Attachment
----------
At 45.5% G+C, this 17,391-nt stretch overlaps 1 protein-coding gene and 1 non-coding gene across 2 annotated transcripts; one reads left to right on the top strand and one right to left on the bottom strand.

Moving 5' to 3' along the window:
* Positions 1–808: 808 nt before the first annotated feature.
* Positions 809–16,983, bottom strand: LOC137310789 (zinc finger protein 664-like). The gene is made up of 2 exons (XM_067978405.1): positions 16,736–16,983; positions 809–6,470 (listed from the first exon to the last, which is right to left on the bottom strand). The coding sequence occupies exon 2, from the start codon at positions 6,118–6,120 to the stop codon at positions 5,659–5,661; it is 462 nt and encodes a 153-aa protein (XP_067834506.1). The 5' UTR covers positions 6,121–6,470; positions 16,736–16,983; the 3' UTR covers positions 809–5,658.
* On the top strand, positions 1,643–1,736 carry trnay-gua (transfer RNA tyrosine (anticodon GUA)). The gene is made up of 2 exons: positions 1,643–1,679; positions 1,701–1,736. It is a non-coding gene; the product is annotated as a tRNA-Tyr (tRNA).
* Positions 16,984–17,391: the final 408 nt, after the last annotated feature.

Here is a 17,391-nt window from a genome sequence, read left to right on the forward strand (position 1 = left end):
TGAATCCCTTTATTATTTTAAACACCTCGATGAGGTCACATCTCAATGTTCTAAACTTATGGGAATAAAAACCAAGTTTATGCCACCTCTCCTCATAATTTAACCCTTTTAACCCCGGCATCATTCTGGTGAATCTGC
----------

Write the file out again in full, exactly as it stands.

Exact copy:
At 45.5% G+C, this 17,391-nt stretch overlaps 1 protein-coding gene and 1 non-coding gene across 2 annotated transcripts; one reads left to right on the top strand and one right to left on the bottom strand.

Moving 5' to 3' along the window:
* Positions 1–808: 808 nt before the first annotated feature.
* Positions 809–16,983, bottom strand: LOC137310789 (zinc finger protein 664-like). The gene is made up of 2 exons (XM_067978405.1): positions 16,736–16,983; positions 809–6,470 (listed from the first exon to the last, which is right to left on the bottom strand). The coding sequence occupies exon 2, from the start codon at positions 6,118–6,120 to the stop codon at positions 5,659–5,661; it is 462 nt and encodes a 153-aa protein (XP_067834506.1). The 5' UTR covers positions 6,121–6,470; positions 16,736–16,983; the 3' UTR covers positions 809–5,658.
* On the top strand, positions 1,643–1,736 carry trnay-gua (transfer RNA tyrosine (anticodon GUA)). The gene is made up of 2 exons: positions 1,643–1,679; positions 1,701–1,736. It is a non-coding gene; the product is annotated as a tRNA-Tyr (tRNA).
* Positions 16,984–17,391: the final 408 nt, after the last annotated feature.

Here is a 17,391-nt window from a genome sequence, read left to right on the forward strand (position 1 = left end):
TGAATCCCTTTATTATTTTAAACACCTCGATGAGGTCACATCTCAATGTTCTAAACTTATGGGAATAAAAACCAAGTTTATGCCACCTCTCCTCATAATTTAACCCTTTTAACCCCGGCATCATTCTGGTGAATCTGC